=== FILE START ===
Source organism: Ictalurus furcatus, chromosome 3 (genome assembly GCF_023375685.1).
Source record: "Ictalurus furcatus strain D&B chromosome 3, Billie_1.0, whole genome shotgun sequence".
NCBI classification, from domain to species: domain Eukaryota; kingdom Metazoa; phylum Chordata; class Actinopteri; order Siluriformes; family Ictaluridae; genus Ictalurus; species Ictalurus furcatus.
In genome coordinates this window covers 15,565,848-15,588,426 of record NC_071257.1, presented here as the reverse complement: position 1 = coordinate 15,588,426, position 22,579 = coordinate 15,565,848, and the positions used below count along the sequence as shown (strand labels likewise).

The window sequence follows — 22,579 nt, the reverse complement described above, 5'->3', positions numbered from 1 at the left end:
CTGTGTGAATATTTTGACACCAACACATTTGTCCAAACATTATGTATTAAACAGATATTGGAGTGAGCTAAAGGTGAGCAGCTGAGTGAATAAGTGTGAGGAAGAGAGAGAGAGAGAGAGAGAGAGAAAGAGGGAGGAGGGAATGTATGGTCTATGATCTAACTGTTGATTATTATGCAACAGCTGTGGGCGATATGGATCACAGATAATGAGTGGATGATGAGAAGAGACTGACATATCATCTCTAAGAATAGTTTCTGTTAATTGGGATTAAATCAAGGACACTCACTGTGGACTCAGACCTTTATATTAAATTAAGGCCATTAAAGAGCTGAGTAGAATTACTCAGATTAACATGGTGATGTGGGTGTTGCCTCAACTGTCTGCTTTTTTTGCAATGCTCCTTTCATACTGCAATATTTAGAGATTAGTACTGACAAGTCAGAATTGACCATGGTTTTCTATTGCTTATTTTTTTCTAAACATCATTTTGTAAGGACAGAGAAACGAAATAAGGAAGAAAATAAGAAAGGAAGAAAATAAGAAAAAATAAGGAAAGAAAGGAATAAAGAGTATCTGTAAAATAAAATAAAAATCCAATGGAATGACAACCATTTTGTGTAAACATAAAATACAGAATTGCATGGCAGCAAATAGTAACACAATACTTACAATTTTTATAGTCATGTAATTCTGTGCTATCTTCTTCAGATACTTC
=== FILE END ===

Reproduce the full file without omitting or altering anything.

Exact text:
Source organism: Ictalurus furcatus, chromosome 3 (genome assembly GCF_023375685.1).
Source record: "Ictalurus furcatus strain D&B chromosome 3, Billie_1.0, whole genome shotgun sequence".
NCBI classification, from domain to species: domain Eukaryota; kingdom Metazoa; phylum Chordata; class Actinopteri; order Siluriformes; family Ictaluridae; genus Ictalurus; species Ictalurus furcatus.
In genome coordinates this window covers 15,565,848-15,588,426 of record NC_071257.1, presented here as the reverse complement: position 1 = coordinate 15,588,426, position 22,579 = coordinate 15,565,848, and the positions used below count along the sequence as shown (strand labels likewise).

The window sequence follows — 22,579 nt, the reverse complement described above, 5'->3', positions numbered from 1 at the left end:
CTGTGTGAATATTTTGACACCAACACATTTGTCCAAACATTATGTATTAAACAGATATTGGAGTGAGCTAAAGGTGAGCAGCTGAGTGAATAAGTGTGAGGAAGAGAGAGAGAGAGAGAGAGAGAGAAAGAGGGAGGAGGGAATGTATGGTCTATGATCTAACTGTTGATTATTATGCAACAGCTGTGGGCGATATGGATCACAGATAATGAGTGGATGATGAGAAGAGACTGACATATCATCTCTAAGAATAGTTTCTGTTAATTGGGATTAAATCAAGGACACTCACTGTGGACTCAGACCTTTATATTAAATTAAGGCCATTAAAGAGCTGAGTAGAATTACTCAGATTAACATGGTGATGTGGGTGTTGCCTCAACTGTCTGCTTTTTTTGCAATGCTCCTTTCATACTGCAATATTTAGAGATTAGTACTGACAAGTCAGAATTGACCATGGTTTTCTATTGCTTATTTTTTTCTAAACATCATTTTGTAAGGACAGAGAAACGAAATAAGGAAGAAAATAAGAAAGGAAGAAAATAAGAAAAAATAAGGAAAGAAAGGAATAAAGAGTATCTGTAAAATAAAATAAAAATCCAATGGAATGACAACCATTTTGTGTAAACATAAAATACAGAATTGCATGGCAGCAAATAGTAACACAATACTTACAATTTTTATAGTCATGTAATTCTGTGCTATCTTCTTCAGATACTTC